Selling a Property – What happens?
Listing a Property
Upon contacting us we will start by taking down your details and arranging a time convenient to visit the property you wish to sell. Before or after the visit we will require some or all of the following documentation before we are able to promote the property.
List of documents required;
It is quite often that clients selling a property (vendors) do not always have this information to hand – or if they do it is not up to date. Don’t worry – we can help you obtain this paperwork if necessary.
When we visit the property, we will complete a detailed analysis which will enable us to provide an accurate description of the property on our database. We will also undertake a photo session to best capture the property and we may also take video/drone footage.
You will meet a dedicated member of our staff – a property listing consultant – who will now be your contact point within the company. This member of staff will give advice to help sell your property, provide a realistic valuation, liaise with you for updates, help organise viewing times and complete the necessary paperwork.
Agreeing a Sale
It is the role of this company to find a client who wishes to purchase your property. If we are successful at this then we will contact you and discuss the price the client wishes to pay, the timelines expected, the source of the finance and any other conditions that may form part of the transaction. Following these discussions, we would hope all parties are willing to continue. If this is the case it is usual that the purchaser will instruct a solicitor/lawyer who will then liaise with the vendor or the vendor’s solicitor/lawyer to obtain more information and work towards the deadlines agreed.
In respect of the buying/selling process it is usually broken down into three separate transactions.
This is undertaken immediately upon agreeing terms to the sale. An amount is lodged by the purchaser into his/her/their lawyer’s account as a sign of commitment to proceed. This is usually done in Portugal at the lawyer’s premises. At the same time, we ask the vendor to agree to remove the property from the market as a gesture of goodwill. The reservation is not legally binding but it does give both parties some ‘piece of mind’ while they prepare for the Promissory Contract. The Purchaser’s lawyer is now able to conclude the necessary due diligence to ensure the clients can proceed and will request sufficient funds from the purchaser to complete the next step.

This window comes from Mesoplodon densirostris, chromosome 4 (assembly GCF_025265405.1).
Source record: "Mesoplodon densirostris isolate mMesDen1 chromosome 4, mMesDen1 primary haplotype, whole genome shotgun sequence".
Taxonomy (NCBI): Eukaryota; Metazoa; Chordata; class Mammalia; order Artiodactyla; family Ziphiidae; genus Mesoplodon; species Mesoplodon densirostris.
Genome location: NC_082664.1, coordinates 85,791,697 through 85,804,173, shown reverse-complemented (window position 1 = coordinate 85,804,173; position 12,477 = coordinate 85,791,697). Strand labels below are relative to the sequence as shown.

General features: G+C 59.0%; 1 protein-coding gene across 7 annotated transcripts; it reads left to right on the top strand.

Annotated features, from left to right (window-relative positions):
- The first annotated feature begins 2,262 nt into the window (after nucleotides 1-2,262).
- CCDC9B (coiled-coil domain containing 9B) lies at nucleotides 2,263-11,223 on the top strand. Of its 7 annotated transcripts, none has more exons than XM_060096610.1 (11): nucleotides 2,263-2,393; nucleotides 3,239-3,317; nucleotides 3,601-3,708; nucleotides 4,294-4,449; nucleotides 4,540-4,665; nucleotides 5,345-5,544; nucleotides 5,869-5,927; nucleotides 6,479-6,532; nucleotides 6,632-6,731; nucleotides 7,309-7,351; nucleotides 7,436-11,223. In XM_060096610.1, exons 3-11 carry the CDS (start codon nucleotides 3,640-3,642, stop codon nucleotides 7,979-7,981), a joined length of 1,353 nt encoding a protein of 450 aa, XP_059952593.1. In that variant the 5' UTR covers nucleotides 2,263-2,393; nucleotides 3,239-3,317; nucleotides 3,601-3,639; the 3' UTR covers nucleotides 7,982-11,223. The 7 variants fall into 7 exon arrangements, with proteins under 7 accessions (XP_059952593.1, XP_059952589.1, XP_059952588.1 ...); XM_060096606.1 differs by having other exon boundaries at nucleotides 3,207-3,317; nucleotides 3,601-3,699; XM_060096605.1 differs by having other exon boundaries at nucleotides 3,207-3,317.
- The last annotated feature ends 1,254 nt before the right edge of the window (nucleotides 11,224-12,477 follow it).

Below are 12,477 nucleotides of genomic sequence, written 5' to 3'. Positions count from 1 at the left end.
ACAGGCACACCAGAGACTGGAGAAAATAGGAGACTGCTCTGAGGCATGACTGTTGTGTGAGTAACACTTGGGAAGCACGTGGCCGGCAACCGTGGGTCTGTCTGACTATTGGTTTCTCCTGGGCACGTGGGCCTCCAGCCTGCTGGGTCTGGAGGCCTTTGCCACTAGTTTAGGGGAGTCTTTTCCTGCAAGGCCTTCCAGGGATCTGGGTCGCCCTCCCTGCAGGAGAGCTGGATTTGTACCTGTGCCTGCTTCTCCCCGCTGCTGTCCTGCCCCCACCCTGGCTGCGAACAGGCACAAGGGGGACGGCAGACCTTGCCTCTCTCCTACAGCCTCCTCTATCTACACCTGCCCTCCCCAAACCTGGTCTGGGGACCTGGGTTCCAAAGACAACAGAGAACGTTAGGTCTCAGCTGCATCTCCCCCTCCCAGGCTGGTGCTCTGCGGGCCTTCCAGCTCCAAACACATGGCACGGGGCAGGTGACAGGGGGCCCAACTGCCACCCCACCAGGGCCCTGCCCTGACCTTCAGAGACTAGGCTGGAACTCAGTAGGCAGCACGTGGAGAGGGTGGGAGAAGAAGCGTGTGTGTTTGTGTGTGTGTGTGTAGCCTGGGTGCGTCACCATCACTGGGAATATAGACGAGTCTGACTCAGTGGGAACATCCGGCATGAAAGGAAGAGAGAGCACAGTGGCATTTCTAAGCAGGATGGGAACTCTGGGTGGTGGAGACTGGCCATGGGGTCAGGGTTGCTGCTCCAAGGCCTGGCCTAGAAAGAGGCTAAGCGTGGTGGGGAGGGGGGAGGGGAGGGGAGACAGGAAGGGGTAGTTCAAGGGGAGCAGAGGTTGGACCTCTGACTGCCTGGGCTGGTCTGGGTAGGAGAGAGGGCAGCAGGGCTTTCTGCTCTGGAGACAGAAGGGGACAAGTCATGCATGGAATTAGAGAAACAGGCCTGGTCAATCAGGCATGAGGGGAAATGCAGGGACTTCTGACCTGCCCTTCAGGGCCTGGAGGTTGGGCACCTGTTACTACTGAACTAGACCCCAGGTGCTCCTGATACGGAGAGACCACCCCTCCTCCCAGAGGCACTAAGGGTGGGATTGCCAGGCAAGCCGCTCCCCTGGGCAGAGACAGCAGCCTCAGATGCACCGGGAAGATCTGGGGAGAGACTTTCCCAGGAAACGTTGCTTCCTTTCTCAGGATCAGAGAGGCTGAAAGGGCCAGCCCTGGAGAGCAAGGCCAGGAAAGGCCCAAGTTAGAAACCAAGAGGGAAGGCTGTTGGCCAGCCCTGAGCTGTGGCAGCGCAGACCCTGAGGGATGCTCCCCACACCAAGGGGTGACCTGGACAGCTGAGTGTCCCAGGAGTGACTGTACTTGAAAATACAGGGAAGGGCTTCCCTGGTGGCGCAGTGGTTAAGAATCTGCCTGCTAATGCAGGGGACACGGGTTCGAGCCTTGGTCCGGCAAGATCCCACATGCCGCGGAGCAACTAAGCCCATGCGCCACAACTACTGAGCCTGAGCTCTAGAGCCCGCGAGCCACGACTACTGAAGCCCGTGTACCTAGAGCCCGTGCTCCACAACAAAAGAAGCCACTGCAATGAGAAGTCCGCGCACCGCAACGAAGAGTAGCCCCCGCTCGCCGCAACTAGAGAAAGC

This is legally binding and will involve a considerable sum (maybe up to 30%) being passed to the vendors (via the lawyers). This document will specify the price agreed, the timescales and any other conditions. The Promissory Contract is an important step in the process as it allows both parties to plan ahead with confidence. The vendor may wish to now empty the property of personal belongings while the purchaser can commit to new furnishings, dates etc. It is not a 100% guarantee that everything will proceed but financial penalties will be suffered if either party is unable to do so for whatever reason. Usually a ‘power of attorney’ is given to the lawyers to complete this stage.
This is often a very formal meeting usually held at a Notary’s office. The Notary will overview all the paperwork to ensure everything is correct and the transaction can proceed. It is normal for all parties to be present but you can also nominate a representative with a power of attorney. The purchasers, the vendors, lawyers of both parties, bank officials (if a mortgage is being used) and even translators (for any clients who need it) will attend. It can seem bureaucratic but it’s a system that works. The purchasers will pay (again via the lawyer) the balance outstanding and be provided with the keys of the property. The Notary will then update Land Registry records to confirm the new owners of the property.
At each stage the company will keep you up to date with developments.